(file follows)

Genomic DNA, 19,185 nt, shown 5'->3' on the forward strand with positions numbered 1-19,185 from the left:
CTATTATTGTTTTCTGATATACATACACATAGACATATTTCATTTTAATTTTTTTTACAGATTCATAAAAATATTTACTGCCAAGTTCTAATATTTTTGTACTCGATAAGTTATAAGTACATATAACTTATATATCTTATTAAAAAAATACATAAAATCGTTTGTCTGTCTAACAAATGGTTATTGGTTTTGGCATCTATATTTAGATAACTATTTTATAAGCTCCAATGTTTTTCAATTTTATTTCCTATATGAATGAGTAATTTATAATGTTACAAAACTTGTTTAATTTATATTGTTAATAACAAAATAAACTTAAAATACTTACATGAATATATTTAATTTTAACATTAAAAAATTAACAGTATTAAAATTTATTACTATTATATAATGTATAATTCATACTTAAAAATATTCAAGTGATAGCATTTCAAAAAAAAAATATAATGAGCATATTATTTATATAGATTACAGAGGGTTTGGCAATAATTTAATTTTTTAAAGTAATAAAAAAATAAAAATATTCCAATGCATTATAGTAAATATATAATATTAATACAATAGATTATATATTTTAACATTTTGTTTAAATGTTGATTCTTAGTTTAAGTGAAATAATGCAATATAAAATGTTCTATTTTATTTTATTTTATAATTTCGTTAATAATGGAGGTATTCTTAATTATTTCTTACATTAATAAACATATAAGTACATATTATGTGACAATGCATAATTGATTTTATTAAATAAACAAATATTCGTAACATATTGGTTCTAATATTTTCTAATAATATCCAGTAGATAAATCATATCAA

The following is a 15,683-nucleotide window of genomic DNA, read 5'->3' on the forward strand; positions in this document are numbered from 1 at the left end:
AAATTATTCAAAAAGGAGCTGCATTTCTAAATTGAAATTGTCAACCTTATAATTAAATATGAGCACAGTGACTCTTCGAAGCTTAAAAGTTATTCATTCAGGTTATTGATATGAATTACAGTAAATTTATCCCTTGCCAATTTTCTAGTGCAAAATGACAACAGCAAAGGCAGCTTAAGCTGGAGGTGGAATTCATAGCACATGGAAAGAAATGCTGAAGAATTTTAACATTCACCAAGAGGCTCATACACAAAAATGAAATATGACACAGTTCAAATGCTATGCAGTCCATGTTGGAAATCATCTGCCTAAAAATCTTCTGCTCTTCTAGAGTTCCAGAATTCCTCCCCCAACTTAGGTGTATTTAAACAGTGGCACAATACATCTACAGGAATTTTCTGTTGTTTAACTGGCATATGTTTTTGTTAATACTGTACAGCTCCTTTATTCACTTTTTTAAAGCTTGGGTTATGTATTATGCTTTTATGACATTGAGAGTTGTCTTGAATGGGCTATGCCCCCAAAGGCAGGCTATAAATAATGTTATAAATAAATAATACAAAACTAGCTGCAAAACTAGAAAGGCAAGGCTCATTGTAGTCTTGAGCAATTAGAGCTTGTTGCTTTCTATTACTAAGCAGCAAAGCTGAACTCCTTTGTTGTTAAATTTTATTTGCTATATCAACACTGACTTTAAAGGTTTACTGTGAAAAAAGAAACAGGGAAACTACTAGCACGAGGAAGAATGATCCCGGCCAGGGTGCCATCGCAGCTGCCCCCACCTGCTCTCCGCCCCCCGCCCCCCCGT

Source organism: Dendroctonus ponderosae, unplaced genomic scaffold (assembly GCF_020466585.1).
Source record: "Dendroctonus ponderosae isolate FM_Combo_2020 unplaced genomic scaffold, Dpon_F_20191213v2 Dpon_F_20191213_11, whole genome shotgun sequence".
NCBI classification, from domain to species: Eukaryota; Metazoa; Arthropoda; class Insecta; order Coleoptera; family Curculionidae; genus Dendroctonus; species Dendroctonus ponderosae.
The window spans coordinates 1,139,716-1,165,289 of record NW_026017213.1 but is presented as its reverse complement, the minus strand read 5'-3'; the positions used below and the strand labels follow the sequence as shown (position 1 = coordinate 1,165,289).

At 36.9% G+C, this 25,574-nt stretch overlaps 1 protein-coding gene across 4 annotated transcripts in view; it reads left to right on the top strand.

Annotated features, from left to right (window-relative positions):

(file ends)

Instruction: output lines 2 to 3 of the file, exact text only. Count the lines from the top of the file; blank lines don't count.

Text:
CTATTATTGTTTTCTGATATACATACACATAGACATATTTCATTTTAATTTTTTTTACAGATTCATAAAAATATTTACTGCCAAGTTCTAATATTTTTGTACTCGATAAGTTATAAGTACATATAACTTATATATCTTATTAAAAAAATACATAAAATCGTTTGTCTGTCTAACAAATGGTTATTGGTTTTGGCATCTATATTTAGATAACTATTTTATAAGCTCCAATGTTTTTCAATTTTATTTCCTATATGAATGAGTAATTTATAATGTTACAAAACTTGTTTAATTTATATTGTTAATAACAAAATAAACTTAAAATACTTACATGAATATATTTAATTTTAACATTAAAAAATTAACAGTATTAAAATTTATTACTATTATATAATGTATAATTCATACTTAAAAATATTCAAGTGATAGCATTTCAAAAAAAAAATATAATGAGCATATTATTTATATAGATTACAGAGGGTTTGGCAATAATTTAATTTTTTAAAGTAATAAAAAAATAAAAATATTCCAATGCATTATAGTAAATATATAATATTAATACAATAGATTATATATTTTAACATTTTGTTTAAATGTTGATTCTTAGTTTAAGTGAAATAATGCAATATAAAATGTTCTATTTTATTTTATTTTATAATTTCGTTAATAATGGAGGTATTCTTAATTATTTCTTACATTAATAAACATATAAGTACATATTATGTGACAATGCATAATTGATTTTATTAAATAAACAAATATTCGTAACATATTGGTTCTAATATTTTCTAATAATATCCAGTAGATAAATCATATCAA

The following is a 15,683-nucleotide window of genomic DNA, read 5'->3' on the forward strand; positions in this document are numbered from 1 at the left end: